Times formerly referred to as "unprecedented"
Extraordinary Times I had thought I wanted to live during an important age an era that would be remembered by future generations But here I am in an historical moment that will not end here and muddling through alive but not truly living Living through history it turns out is more heels reddened from splintered window glass and less prismatic rainbows in slanted light I had thought I wanted to be extraordinary in an extraordinary time turns out I will gladly settle for extraordinary in ordinary times
Why I Didn’t Read This Poem To You: Because I have a bad cold and I sound like someone trying to communicate through a snorkel. Please know that when I read this one, I do it slowly. Hence all those big big spaces. Slow and heavy.
What I’m Reading:
1. Harlem Shuffle by Colson Whitehead—in honor of the first-ever Katz/Mardis women family book club, meeting date TBD. (Mom, when are we meeting again?) I only just started this but I have been reading Colson Whitehead since high school (shoutout to Mr. Blum who had us reading The Intuitionist before anyone was giving Colson prizes), and he does not disappoint.
2. The Book of Form and Emptiness by Ruth Ozeki—I just started this even though I should be focusing on Harlem Shuffle. Ruth is a teacher and a Zen priest, as well as a writer, so, that’s badass. This book is about a kid who loses his dad and starts hearing voices coming from inanimate objects. I haven’t gotten deep into it yet but I like it so far and when I told my 4-year-old the premise he was VERY intrigued and then we talked for a while about what a table would say if it could talk, what a couch would say, and then, inevitably, what a butt would say. (“Stop sitting on me!” “I’m cute and smushy!” “Watch out, poop comin’ through!!”)
3. Alison Roman’s Nothing Fancy and Dining In—I have made exactly one of this human’s recipes and it is a yellow pot of chickpeas and I do enjoy it. I think her cookbooks look like 60s and 70s cookware got wasted and invited tinned fish and sexy splatters over to eat and maybe bang later. (I’m into it.) What I find most interesting about Alison Roman is that she is not particularly intelligent. I have read her interviews and heard her on podcasts and she does not say anything wise or memorable, in fact, she is often flippant and inane. (See also: she got fully canceled.) Her copy says things like, “If steamed artichokes are perfection, grilled artichokes are perfection 2.0” and “Why Are You Always Asking Me To Toast My Nuts?” But since I am not asking her to discuss Maggie Nelson’s newest with me or speak eloquently about diasporas—in fact, all I want is for her to teach me how to make my carrots look so g-d damn saucy—I am perfectly pleased by her quippy little tidbits. The end.
What I Just Read:
1. Sitting Pretty: The View From My Ordinary Resilient Disabled Body by Rebeka Taussig—I really truly enjoyed this and devoured it in two days, and…I don’t want to say “this should be required reading for everyone”….becasue that is a tired phrase and sounds righteous…but…that’s what I want to say! I gained a lot of insight from Rebekah’s book and felt like my heart was widened and bruised and healed and widened again. Rebekah is an awesome human woman in a wheelchair with a PhD, a job as a teacher, a partner, and a baby. This book made me angry because her life, which should just be boring (a straight white woman! getting advanced degrees! finding love! living in an old house!), is riveting, due to all the ways that being disabled in this country is mind-boggling, expensive, tenuous, and dehumanizing. (Reminder: boredom is a privilege.) Am I making this book seem heavy? It’s not! Rebekah is fun and weird in about as many ways as we all are. I am glad that she wrote this book but also wish she didn’t have to—I wish that we as a culture were farther along in our understanding of disability, as opposed to ignoring it/finding it a drag/just wishing miracle cures upon people. Rebekah does not need saving but she could use a lot more support. I hope someone Venmos her $500 and she buys herself mail-order top-shelf gin. (Also, her Instagram is great and I cannot get enough of her cute chubby baby.)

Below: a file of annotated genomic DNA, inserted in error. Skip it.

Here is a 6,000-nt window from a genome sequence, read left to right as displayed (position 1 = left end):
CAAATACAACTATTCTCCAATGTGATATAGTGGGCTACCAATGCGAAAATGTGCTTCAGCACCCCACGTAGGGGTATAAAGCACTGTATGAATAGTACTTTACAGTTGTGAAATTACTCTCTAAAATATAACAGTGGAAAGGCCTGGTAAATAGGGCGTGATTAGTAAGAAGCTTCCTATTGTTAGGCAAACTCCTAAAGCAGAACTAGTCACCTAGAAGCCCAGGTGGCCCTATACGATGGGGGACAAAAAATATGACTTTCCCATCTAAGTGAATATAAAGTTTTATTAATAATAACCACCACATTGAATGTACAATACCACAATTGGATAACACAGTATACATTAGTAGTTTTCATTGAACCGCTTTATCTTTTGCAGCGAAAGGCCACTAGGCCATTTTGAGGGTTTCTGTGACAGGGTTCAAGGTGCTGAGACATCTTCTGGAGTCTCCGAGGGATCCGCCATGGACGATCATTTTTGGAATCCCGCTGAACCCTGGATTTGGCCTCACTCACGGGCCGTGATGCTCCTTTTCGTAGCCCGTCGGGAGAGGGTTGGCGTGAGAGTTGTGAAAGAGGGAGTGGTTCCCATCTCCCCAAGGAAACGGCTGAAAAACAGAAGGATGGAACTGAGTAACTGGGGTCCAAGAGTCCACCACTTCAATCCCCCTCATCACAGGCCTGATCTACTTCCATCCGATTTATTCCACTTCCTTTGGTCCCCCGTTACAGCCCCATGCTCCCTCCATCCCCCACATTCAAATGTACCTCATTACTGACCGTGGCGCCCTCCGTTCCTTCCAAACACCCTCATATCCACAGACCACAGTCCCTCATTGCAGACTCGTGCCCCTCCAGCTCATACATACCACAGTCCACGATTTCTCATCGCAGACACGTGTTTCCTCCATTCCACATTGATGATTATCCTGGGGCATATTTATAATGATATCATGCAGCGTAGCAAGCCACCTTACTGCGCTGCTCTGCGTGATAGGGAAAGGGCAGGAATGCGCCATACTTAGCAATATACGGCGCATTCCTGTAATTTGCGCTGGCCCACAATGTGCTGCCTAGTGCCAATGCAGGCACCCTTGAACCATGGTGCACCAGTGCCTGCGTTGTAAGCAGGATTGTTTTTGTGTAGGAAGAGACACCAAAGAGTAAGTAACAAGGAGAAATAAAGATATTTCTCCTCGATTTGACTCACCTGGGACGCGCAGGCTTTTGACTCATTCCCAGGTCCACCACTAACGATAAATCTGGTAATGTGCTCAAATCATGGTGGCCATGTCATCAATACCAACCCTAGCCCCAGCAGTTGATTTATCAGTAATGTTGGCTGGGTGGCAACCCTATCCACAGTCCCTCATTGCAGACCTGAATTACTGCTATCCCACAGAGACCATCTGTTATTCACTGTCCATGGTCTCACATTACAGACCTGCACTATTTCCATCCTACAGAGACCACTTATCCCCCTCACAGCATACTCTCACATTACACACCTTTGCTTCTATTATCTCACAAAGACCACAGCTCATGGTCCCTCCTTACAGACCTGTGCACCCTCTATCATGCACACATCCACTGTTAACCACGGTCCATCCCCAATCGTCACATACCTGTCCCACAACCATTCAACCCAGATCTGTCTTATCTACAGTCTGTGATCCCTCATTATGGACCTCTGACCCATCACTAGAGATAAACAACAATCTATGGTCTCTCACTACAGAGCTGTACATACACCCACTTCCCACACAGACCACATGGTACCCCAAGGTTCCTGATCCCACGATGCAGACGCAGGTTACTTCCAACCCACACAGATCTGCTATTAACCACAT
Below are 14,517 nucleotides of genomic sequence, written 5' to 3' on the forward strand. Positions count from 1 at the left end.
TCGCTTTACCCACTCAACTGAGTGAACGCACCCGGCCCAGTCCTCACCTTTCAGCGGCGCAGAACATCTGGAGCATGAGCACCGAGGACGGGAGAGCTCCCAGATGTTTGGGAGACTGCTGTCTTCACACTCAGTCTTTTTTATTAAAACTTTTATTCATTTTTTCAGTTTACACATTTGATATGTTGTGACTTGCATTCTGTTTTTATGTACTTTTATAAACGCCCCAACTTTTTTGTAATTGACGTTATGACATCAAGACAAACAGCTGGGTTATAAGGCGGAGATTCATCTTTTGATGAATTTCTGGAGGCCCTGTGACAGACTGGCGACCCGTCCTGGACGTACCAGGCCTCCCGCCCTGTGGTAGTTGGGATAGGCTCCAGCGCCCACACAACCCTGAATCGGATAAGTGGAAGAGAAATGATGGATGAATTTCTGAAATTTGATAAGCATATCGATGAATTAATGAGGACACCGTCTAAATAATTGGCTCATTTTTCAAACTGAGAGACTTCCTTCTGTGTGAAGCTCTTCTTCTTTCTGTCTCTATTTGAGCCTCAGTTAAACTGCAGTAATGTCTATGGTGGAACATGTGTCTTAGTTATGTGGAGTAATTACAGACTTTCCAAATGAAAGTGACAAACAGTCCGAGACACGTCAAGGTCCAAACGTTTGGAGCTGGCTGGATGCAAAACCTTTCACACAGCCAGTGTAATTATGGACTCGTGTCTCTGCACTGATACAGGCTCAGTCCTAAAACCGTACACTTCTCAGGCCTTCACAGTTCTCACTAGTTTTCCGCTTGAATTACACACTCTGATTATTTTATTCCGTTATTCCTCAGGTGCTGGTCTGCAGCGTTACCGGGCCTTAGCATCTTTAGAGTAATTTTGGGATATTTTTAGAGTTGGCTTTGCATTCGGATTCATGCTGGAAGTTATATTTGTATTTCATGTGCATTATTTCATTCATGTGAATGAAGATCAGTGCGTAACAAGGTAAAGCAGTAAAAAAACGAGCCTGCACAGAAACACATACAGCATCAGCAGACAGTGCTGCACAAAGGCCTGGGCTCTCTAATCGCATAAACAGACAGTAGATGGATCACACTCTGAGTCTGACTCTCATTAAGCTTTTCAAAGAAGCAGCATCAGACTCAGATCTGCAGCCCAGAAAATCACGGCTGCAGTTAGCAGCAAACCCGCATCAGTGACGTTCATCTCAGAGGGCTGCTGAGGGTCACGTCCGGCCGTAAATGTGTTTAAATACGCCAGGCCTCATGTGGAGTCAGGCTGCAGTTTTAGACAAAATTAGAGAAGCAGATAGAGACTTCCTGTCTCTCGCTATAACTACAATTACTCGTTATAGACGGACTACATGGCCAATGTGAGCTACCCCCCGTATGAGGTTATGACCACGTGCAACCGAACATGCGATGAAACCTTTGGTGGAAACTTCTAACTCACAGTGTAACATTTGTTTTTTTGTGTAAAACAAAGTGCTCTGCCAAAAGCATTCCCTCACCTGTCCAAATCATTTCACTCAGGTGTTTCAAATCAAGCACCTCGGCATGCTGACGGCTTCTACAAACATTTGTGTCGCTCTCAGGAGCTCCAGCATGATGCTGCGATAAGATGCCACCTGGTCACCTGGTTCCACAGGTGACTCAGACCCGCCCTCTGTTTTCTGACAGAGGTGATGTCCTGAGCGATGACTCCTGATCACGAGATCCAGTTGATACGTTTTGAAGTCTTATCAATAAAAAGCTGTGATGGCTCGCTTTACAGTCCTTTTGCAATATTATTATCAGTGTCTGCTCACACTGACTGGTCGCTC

2. The Secret to Superhuman Strength by Alison Bechdel—I don’t know how she does it, but Alison takes these heavy, HUGE topics, (like DEATH and THE MOTHER and WHY ARE WE HERE) and then goes deep into them, quoting writers and thinkers and philosophers—and it is still really funny and brightening and life-giving. Some might say it’s the fact that she’s drawing comics that makes it so, but I think that’s only partly the case. I love Alison Bechdel because her brain works a little bit like mine, or perhaps, how I’d like my brain to work—blending what is happening in her own life with what has happened to other writers and thinkers she admires. (Although, to be honest, I am pretty bad at remembering which philosopher said what, and tend to instead remember the feeling I got when reading something. But this is not about me [or is it? I mean, this is my newsletter ]—this is about Alison Bechdel’s new book, which is technically about her lifelong journey of doing different types of exercise, though it ends up being about lots of other things as well.) xo.
Postscripts & Shoutouts
I just want to give a big, friendly “fuck you!” to January 2022. January 2022, you know who you are, and you know what you’ve done, and you will not be forgiven, not now, not ever.
Shoutout to citrus season.
Have you noticed I am referring to authors by their first name? This is not standard practice. But hey, we’re all friends here. Even the authors I’m mentioning who are technicaly strangers are friends here.
OK LOVE YOU BYE,
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